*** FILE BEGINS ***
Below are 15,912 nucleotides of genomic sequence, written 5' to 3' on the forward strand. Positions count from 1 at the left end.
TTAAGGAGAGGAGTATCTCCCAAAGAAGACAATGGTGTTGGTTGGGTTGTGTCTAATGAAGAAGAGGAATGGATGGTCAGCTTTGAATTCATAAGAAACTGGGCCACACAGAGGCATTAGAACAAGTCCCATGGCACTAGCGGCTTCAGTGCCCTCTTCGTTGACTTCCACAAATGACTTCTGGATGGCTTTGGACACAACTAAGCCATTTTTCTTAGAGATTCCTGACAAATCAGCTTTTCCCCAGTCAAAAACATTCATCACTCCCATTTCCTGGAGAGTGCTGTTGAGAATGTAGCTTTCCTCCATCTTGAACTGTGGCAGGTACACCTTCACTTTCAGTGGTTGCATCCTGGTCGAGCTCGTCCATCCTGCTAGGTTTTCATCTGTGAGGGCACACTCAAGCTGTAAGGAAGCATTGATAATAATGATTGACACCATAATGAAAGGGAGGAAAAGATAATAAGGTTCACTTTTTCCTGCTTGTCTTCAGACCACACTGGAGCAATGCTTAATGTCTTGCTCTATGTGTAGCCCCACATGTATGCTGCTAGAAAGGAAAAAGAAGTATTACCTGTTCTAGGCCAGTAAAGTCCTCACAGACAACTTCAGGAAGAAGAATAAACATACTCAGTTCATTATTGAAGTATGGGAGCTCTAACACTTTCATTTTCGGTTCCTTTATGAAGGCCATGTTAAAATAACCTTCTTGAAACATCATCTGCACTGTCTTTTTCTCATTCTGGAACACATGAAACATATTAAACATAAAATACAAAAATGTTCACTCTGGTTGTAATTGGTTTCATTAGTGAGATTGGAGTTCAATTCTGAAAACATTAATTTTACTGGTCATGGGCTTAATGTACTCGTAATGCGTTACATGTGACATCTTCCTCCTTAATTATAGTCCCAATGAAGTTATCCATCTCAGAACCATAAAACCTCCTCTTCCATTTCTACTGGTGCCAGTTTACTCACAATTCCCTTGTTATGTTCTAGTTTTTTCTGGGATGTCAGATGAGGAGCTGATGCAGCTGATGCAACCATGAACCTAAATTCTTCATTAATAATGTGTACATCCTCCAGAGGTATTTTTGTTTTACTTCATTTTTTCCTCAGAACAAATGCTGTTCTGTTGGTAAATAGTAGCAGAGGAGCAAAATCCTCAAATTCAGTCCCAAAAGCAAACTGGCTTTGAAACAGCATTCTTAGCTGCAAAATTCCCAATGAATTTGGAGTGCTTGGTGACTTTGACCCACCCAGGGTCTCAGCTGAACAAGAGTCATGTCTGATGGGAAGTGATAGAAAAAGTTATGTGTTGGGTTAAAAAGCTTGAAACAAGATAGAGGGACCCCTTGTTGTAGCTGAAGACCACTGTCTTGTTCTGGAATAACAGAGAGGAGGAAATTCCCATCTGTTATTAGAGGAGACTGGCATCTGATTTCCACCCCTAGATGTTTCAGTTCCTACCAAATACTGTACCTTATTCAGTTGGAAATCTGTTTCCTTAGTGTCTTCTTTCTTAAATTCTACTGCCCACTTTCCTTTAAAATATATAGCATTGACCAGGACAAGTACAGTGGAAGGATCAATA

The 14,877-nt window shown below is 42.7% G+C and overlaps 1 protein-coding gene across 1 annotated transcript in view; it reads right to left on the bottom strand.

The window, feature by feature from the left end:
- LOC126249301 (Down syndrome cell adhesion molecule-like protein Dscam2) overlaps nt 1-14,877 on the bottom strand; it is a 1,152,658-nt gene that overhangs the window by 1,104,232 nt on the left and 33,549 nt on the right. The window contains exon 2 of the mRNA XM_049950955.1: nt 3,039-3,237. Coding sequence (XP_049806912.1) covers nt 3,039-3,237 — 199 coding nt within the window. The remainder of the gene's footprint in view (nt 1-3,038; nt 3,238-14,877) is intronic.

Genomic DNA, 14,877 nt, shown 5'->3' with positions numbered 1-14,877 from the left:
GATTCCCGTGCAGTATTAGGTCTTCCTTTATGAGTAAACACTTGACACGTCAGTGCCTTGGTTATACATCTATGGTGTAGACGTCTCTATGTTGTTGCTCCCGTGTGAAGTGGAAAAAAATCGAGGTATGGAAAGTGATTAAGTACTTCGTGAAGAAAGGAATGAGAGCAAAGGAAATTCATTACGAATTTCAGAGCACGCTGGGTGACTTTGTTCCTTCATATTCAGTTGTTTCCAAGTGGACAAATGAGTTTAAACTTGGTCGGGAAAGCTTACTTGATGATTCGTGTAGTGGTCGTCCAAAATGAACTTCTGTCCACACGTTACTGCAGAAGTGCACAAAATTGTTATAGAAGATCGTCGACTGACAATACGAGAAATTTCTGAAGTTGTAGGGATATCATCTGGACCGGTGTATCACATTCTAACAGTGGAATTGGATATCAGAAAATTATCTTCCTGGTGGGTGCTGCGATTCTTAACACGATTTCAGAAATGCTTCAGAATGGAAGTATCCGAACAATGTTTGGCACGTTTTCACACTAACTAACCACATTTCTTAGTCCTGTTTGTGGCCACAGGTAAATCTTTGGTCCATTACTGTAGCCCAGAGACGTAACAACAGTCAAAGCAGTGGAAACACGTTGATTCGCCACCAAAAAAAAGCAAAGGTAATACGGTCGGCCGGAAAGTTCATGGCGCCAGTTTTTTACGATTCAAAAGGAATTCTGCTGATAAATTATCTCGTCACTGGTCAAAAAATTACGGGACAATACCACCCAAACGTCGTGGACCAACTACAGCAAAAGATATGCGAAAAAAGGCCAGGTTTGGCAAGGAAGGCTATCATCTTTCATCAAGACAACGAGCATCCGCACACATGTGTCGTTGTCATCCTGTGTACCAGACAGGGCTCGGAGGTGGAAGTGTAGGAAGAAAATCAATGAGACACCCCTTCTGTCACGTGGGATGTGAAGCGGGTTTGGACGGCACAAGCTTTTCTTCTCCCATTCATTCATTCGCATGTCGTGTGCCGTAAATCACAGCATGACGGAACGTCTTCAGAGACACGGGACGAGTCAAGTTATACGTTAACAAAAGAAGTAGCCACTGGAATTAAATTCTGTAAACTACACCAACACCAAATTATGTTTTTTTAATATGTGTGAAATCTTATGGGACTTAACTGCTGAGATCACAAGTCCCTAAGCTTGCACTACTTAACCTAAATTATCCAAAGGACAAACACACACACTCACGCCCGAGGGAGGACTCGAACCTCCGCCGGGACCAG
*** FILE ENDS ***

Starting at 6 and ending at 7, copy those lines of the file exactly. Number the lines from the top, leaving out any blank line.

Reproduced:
Genomic DNA, 14,877 nt, shown 5'->3' with positions numbered 1-14,877 from the left:
GATTCCCGTGCAGTATTAGGTCTTCCTTTATGAGTAAACACTTGACACGTCAGTGCCTTGGTTATACATCTATGGTGTAGACGTCTCTATGTTGTTGCTCCCGTGTGAAGTGGAAAAAAATCGAGGTATGGAAAGTGATTAAGTACTTCGTGAAGAAAGGAATGAGAGCAAAGGAAATTCATTACGAATTTCAGAGCACGCTGGGTGACTTTGTTCCTTCATATTCAGTTGTTTCCAAGTGGACAAATGAGTTTAAACTTGGTCGGGAAAGCTTACTTGATGATTCGTGTAGTGGTCGTCCAAAATGAACTTCTGTCCACACGTTACTGCAGAAGTGCACAAAATTGTTATAGAAGATCGTCGACTGACAATACGAGAAATTTCTGAAGTTGTAGGGATATCATCTGGACCGGTGTATCACATTCTAACAGTGGAATTGGATATCAGAAAATTATCTTCCTGGTGGGTGCTGCGATTCTTAACACGATTTCAGAAATGCTTCAGAATGGAAGTATCCGAACAATGTTTGGCACGTTTTCACACTAACTAACCACATTTCTTAGTCCTGTTTGTGGCCACAGGTAAATCTTTGGTCCATTACTGTAGCCCAGAGACGTAACAACAGTCAAAGCAGTGGAAACACGTTGATTCGCCACCAAAAAAAAGCAAAGGTAATACGGTCGGCCGGAAAGTTCATGGCGCCAGTTTTTTACGATTCAAAAGGAATTCTGCTGATAAATTATCTCGTCACTGGTCAAAAAATTACGGGACAATACCACCCAAACGTCGTGGACCAACTACAGCAAAAGATATGCGAAAAAAGGCCAGGTTTGGCAAGGAAGGCTATCATCTTTCATCAAGACAACGAGCATCCGCACACATGTGTCGTTGTCATCCTGTGTACCAGACAGGGCTCGGAGGTGGAAGTGTAGGAAGAAAATCAATGAGACACCCCTTCTGTCACGTGGGATGTGAAGCGGGTTTGGACGGCACAAGCTTTTCTTCTCCCATTCATTCATTCGCATGTCGTGTGCCGTAAATCACAGCATGACGGAACGTCTTCAGAGACACGGGACGAGTCAAGTTATACGTTAACAAAAGAAGTAGCCACTGGAATTAAATTCTGTAAACTACACCAACACCAAATTATGTTTTTTTAATATGTGTGAAATCTTATGGGACTTAACTGCTGAGATCACAAGTCCCTAAGCTTGCACTACTTAACCTAAATTATCCAAAGGACAAACACACACACTCACGCCCGAGGGAGGACTCGAACCTCCGCCGGGACCAG